Maryland state government has long faced the same diversity challenges that all U.S. employers face: White males tend to populate the top jobs and earn higher pay than women and minorities. It’s still true today (and more about that in a moment). But rarely, at least not in the year 2020, do you see numbers quite as glaring as those revealed by The Sun’s Jeff Barker who discovered that 47 of the 50 top-salaried state employees in Maryland are men. All of them are in higher education, incidentally, which was all-but-certain given that even Gov. Larry Hogan earns just $179,000 annually, less than half what it takes to crack the top-50. Sorry, governor, but you’re not even Maryland’s top paid Hogan. That honor goes to the University of Maryland’s Patrick N. Hogan, a former delegate who works in government relations with a posted salary of $211,000 — $22,000 more than the governor.
This is scandalous but not necessarily in the way one might assume. Higher education’s richest of the rich are, first, its athletic coaches, including University of Maryland’s men’s basketball coach Mark Turgeon whose $3 million wage puts him at the top of the list and UM’s women’s basketball coach Brenda Frese, the top woman on the list and No. 3 overall at $1.3 million. One can complain all day that winning games shouldn’t be deserving of higher pay than saving lives or teaching the next generation, but it’s a somewhat self-contained economy with its own sometimes painful realities that have broad public acceptance. Tax dollars aren’t going to Mr. Turgeon or Ms. Frese, it’s revenue from TV contracts and ticket sales. The more they win, the more the school benefits and, as a result, the more they tend to get paid. Much of the rest of the list is drawn from University of Maryland School of Medicine, with doctors like Bartley P. Griffith, a cardiac surgeon (ranked 11th at $763,000), who earns much of his compensation by seeing patients, not from being a professor. So, again, tax dollars are not the primary issue.
None of this excuses the gender imbalance, of course. It merely reveals the complexity of it. On the macro-level, Maryland state government doesn’t look nearly as bad as an employer, but it doesn’t look that great either. The most recent analysis provided by the Maryland Department of Budget and Management estimates that male state employees earned an average of $6,167 more than women state employees in fiscal 2019, and the salary gap has expanded since 2014. The imbalance is actually worse by race. White state workers were paid an average of $62,771, compared to $52,689 for African-American employees during that same period. DBM helps explain the imbalance by observing that white men represent a higher percentage of the executive pay plan (Grade 24 and above), while most women and African-Americans work at Grade 13 and below.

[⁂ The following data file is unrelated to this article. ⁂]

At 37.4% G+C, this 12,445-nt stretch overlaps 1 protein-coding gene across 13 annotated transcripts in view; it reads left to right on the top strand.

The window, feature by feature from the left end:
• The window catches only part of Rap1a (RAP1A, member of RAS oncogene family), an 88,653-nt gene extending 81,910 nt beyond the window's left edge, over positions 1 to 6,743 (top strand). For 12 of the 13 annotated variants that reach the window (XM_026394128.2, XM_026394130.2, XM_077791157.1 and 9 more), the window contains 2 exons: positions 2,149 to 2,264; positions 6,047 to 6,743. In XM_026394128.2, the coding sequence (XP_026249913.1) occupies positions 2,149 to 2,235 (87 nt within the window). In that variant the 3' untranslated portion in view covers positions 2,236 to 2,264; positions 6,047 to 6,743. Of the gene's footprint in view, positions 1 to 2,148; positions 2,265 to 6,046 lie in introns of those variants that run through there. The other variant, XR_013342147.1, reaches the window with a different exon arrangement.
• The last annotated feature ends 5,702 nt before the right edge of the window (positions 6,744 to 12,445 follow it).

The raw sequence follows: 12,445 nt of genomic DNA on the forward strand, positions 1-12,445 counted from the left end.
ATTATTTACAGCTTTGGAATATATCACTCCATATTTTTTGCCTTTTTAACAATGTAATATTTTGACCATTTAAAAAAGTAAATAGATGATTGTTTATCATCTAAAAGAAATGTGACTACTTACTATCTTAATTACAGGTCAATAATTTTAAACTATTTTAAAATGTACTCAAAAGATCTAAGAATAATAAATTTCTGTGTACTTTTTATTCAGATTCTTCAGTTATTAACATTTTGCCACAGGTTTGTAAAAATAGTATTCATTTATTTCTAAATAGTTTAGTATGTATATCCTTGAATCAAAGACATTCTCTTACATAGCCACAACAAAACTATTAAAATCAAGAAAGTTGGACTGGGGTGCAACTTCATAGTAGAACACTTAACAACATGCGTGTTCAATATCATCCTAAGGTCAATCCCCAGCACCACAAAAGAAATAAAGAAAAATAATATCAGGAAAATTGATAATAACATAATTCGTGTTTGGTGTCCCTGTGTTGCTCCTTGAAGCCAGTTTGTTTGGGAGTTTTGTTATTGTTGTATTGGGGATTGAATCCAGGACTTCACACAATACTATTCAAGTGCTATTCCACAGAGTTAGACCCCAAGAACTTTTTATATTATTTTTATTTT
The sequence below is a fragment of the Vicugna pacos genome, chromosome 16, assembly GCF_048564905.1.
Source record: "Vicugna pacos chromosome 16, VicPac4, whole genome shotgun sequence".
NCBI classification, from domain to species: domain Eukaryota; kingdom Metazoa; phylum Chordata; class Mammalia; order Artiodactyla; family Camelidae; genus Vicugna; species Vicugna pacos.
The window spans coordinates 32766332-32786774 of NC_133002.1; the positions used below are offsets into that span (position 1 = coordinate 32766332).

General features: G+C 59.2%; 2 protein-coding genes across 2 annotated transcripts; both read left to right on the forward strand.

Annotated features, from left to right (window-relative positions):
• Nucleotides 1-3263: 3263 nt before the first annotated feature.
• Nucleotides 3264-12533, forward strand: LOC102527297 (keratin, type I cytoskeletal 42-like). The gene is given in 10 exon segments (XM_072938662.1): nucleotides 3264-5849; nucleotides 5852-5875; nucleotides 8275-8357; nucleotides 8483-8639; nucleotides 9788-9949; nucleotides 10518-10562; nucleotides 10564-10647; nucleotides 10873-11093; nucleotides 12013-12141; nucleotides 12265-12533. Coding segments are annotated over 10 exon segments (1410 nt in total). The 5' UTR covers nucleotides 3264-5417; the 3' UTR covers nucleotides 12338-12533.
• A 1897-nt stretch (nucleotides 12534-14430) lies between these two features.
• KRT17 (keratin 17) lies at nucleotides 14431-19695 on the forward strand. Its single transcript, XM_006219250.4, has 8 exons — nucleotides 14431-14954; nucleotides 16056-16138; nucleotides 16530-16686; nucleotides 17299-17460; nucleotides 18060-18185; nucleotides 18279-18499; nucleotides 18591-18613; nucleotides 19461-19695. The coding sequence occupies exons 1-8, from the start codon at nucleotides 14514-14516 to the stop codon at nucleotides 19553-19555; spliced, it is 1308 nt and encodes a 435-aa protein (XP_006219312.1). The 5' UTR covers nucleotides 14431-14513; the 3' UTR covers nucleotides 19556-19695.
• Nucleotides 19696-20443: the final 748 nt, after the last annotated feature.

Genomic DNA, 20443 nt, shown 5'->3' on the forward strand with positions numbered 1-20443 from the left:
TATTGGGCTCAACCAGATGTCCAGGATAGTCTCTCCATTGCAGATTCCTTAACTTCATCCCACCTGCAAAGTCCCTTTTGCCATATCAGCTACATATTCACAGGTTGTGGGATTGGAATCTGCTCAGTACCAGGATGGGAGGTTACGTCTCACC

In other words, it’s not that the state pays women or blacks less
, it’s that they don’t hire them for the top posts.
Governor Hogan’s cabinet reflects this trend. Just seven of the two-dozen positions in his executive council are filled by women, none of whom are African American. Of the 12 schools in the University System of Maryland, just three have women presidents (in the past, it has been as many as five). Again, that’s not to mislead. Maryland schools appear to be making strides in diversity. Since 2015, state universities increased total faculty by 1,387 or 9% with most of the growth coming from female hires (931), according to the USM Office of Institutional Research. Overall, women now fill about 48% of the teaching posts at USM schools (up from 46% five years ago).
So while the top-50 list is an imperfect measure of what’s going on in state government employment (unless one is tracking sports and health care), there is reason to be concerned that there’s not only more to be done to promote diversity, but that some backsliding has been taking place. Make no mistake, Maryland is far from unusual in this regard. Other states face the same challenge, particularly within medicine and athletics. But it’s clear that, in Maryland, there’s been insufficient emphasis on diversity hiring and promotion of state employees in recent years, and the overall numbers reflect that.